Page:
“This enables people to apply and pay for probate online which speeds up an emotional process, keeping it straightforward and efficient at a time of real stress,” she said. “So that’s a better service, but it’s also a more efficient way to deliver that service.”
Change is being driven by more than efficiency, of course. Government must also respond to the ways in which technology is “rapidly transforming how we live and work,” Romeo said, pointing to a rapid rise in digital trade alongside an increased dependence on digital technology driven, in part, by the pandemic.
“This has changed the way that people expect public services to be delivered,” she said. Citizens want services which are “just as digital and just as easy” as the apps they use to do their supermarket shopping.
“This means we need to adapt how we deliver services, but also we’ve got to be able to regulate entirely new sectors, some of which we hadn’t even thought of just a few years ago,” she noted. “So we’ve got to be developing skills in government that we didn’t previously need.”
Diversity not a ‘nice to have’
In this context, the innovation which comes from diverse thinking is all the more important. Romeo argued that fostering diversity – from female representation, to ethnic minorities, to geographical location – is vital to creating the right culture across an organisation. “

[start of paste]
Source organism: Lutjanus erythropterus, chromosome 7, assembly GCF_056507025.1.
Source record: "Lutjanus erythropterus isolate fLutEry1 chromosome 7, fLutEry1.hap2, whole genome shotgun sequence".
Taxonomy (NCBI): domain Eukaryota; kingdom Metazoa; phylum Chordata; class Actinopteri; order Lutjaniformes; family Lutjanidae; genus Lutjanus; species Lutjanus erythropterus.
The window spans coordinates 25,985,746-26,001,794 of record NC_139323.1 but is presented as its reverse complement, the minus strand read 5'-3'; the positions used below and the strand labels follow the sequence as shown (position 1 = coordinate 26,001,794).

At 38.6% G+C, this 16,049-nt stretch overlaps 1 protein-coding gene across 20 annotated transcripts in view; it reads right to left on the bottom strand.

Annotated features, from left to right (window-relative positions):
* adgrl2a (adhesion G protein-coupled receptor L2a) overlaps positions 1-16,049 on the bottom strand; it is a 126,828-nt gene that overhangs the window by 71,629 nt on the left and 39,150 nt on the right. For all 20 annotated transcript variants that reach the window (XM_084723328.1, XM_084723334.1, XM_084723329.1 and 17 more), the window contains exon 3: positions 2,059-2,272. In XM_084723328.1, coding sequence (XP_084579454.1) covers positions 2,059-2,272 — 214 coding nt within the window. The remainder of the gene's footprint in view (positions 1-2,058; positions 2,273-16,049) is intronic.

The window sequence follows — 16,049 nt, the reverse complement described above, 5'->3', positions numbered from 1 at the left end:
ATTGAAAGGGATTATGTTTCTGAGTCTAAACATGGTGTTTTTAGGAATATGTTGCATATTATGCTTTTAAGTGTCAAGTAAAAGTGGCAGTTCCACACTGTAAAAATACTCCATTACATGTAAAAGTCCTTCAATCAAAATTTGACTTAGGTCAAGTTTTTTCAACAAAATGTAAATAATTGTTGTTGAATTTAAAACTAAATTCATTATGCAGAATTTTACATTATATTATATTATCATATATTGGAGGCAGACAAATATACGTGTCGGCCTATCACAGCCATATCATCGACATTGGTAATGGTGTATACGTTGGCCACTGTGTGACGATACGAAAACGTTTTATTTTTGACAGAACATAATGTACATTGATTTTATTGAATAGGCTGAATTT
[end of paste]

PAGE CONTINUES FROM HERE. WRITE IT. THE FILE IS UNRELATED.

The civil service has come a long way since the image of white middle class Sir Humphrey in oak-panelled offices”, Romeo said, highlighting the increase in female representation in the senior civil service – from 17% in 1996 to nearly 50% in 2021 – and the increase in ethnic minorities in the civil service – up from 9% in 2010 to 14% in 2021.
“We’re now more representative of the people we serve and we as leaders must continue to do all we can to be as representative of society as possible.”
But she said the figures for both decline the higher up you go and “that is something else we’ve got to focus on”.
“If we really want to draw on the talents of the widest possible range of people, we’ve got to be a model for social mobility and a workplace where merit matters above all else,” she said.
“And to be completely clear, diversity and inclusion is not a ‘nice to have’ for the civil service, it is absolutely crucial. Because if you work for the government, you work for the people, and we’ve got to be more representative of the people that we serve, and more innovative and making decisions in the best interests of the British people."
This article appeared in CSW's summer 2022 issue. Read the summer issue here.